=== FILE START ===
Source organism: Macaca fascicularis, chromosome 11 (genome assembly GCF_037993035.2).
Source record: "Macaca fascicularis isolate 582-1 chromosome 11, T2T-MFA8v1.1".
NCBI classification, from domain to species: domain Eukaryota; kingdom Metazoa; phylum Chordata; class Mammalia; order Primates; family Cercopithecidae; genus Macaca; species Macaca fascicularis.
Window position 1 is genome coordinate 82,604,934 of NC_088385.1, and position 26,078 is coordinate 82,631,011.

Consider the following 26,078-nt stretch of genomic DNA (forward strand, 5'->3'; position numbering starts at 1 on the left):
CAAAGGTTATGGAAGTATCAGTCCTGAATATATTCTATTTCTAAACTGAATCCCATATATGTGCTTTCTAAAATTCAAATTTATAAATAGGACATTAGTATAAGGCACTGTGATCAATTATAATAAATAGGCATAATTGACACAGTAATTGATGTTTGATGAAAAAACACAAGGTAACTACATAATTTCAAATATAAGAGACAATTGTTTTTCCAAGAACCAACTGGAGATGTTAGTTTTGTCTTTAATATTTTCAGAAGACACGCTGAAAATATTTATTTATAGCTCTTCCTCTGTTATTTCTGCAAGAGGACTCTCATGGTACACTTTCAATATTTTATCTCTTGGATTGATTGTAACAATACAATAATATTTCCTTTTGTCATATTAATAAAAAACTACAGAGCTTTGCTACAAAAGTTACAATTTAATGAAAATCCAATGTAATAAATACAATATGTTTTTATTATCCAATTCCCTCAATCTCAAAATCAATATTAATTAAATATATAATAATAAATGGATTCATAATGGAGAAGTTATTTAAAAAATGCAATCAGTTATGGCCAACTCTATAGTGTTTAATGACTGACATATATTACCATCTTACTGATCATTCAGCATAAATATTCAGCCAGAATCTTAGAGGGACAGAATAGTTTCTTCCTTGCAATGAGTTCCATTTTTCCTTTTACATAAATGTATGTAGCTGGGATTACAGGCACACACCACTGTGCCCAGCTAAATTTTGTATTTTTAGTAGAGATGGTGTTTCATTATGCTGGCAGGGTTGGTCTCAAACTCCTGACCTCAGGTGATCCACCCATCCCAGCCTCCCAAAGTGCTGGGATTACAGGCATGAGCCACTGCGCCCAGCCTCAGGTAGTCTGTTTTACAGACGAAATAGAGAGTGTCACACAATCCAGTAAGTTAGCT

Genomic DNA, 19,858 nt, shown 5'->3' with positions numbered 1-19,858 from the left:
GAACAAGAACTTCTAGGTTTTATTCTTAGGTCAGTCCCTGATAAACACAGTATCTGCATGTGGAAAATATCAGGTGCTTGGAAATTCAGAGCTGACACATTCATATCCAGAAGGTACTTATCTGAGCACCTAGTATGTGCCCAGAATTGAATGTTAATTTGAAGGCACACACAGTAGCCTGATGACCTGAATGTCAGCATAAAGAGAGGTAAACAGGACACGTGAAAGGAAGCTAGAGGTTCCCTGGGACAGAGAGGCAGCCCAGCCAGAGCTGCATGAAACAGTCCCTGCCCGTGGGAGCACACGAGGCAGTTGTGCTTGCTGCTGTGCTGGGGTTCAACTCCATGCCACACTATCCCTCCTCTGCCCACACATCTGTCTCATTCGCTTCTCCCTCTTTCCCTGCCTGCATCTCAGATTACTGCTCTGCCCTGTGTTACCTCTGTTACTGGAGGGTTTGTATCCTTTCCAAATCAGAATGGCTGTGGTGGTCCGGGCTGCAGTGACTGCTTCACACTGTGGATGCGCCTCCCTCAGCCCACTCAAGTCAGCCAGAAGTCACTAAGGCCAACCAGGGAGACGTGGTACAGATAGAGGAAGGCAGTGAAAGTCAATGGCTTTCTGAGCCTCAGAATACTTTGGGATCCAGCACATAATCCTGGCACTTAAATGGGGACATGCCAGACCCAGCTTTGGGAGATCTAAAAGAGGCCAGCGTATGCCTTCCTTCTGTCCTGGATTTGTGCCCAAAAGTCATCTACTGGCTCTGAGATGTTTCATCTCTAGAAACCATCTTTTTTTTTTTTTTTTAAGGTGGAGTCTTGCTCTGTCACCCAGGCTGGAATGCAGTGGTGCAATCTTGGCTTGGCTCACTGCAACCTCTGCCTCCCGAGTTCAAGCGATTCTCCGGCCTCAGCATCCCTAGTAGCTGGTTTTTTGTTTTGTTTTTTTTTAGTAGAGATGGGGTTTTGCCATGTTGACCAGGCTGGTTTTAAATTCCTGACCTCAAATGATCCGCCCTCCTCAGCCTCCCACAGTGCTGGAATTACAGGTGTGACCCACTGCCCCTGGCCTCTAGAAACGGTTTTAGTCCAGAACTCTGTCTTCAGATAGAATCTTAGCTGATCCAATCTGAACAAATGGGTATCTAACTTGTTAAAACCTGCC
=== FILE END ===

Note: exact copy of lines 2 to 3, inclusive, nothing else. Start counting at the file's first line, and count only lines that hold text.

Source record: "Macaca fascicularis isolate 582-1 chromosome 11, T2T-MFA8v1.1".
NCBI classification, from domain to species: domain Eukaryota; kingdom Metazoa; phylum Chordata; class Mammalia; order Primates; family Cercopithecidae; genus Macaca; species Macaca fascicularis.